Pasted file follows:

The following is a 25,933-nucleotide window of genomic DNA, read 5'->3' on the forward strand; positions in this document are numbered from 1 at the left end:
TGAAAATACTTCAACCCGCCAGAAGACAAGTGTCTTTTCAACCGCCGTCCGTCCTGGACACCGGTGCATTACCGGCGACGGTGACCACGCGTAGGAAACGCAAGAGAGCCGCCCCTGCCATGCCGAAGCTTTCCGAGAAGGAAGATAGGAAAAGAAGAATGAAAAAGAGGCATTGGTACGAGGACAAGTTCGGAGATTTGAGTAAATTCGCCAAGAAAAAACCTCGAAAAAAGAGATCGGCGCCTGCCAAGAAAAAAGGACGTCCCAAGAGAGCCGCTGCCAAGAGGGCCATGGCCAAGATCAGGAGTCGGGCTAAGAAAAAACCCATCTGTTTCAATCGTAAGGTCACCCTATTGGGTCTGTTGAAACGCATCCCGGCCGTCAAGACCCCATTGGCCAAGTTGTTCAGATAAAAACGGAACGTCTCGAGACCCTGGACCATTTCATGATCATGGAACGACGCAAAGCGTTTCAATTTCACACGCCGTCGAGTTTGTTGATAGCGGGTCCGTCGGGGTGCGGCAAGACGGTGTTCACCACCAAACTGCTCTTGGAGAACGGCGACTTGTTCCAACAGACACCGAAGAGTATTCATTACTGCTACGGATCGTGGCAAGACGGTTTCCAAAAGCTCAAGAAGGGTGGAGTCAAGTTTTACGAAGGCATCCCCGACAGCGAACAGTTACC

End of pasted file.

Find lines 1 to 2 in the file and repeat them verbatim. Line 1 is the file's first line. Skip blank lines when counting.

The following is a 25,933-nucleotide window of genomic DNA, read 5'->3' on the forward strand; positions in this document are numbered from 1 at the left end:
TGAAAATACTTCAACCCGCCAGAAGACAAGTGTCTTTTCAACCGCCGTCCGTCCTGGACACCGGTGCATTACCGGCGACGGTGACCACGCGTAGGAAACGCAAGAGAGCCGCCCCTGCCATGCCGAAGCTTTCCGAGAAGGAAGATAGGAAAAGAAGAATGAAAAAGAGGCATTGGTACGAGGACAAGTTCGGAGATTTGAGTAAATTCGCCAAGAAAAAACCTCGAAAAAAGAGATCGGCGCCTGCCAAGAAAAAAGGACGTCCCAAGAGAGCCGCTGCCAAGAGGGCCATGGCCAAGATCAGGAGTCGGGCTAAGAAAAAACCCATCTGTTTCAATCGTAAGGTCACCCTATTGGGTCTGTTGAAACGCATCCCGGCCGTCAAGACCCCATTGGCCAAGTTGTTCAGATAAAAACGGAACGTCTCGAGACCCTGGACCATTTCATGATCATGGAACGACGCAAAGCGTTTCAATTTCACACGCCGTCGAGTTTGTTGATAGCGGGTCCGTCGGGGTGCGGCAAGACGGTGTTCACCACCAAACTGCTCTTGGAGAACGGCGACTTGTTCCAACAGACACCGAAGAGTATTCATTACTGCTACGGATCGTGGCAAGACGGTTTCCAAAAGCTCAAGAAGGGTGGAGTCAAGTTTTACGAAGGCATCCCCGACAGCGAACAGTTACC